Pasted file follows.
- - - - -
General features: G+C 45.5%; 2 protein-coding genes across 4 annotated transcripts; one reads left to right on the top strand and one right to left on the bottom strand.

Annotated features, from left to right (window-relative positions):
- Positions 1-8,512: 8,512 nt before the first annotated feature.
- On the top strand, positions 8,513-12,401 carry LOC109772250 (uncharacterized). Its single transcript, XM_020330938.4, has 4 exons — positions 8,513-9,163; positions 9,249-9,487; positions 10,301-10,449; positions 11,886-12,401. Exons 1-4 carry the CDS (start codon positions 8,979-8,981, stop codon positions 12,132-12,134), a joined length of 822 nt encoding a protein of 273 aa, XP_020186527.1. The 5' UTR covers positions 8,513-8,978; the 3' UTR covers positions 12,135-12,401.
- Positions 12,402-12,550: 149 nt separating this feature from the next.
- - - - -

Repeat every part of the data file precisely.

General features: G+C 45.5%; 2 protein-coding genes across 4 annotated transcripts; one reads left to right on the top strand and one right to left on the bottom strand.

Annotated features, from left to right (window-relative positions):
- Positions 1-8,512: 8,512 nt before the first annotated feature.
- On the top strand, positions 8,513-12,401 carry LOC109772250 (uncharacterized). Its single transcript, XM_020330938.4, has 4 exons — positions 8,513-9,163; positions 9,249-9,487; positions 10,301-10,449; positions 11,886-12,401. Exons 1-4 carry the CDS (start codon positions 8,979-8,981, stop codon positions 12,132-12,134), a joined length of 822 nt encoding a protein of 273 aa, XP_020186527.1. The 5' UTR covers positions 8,513-8,978; the 3' UTR covers positions 12,135-12,401.
- Positions 12,402-12,550: 149 nt separating this feature from the next.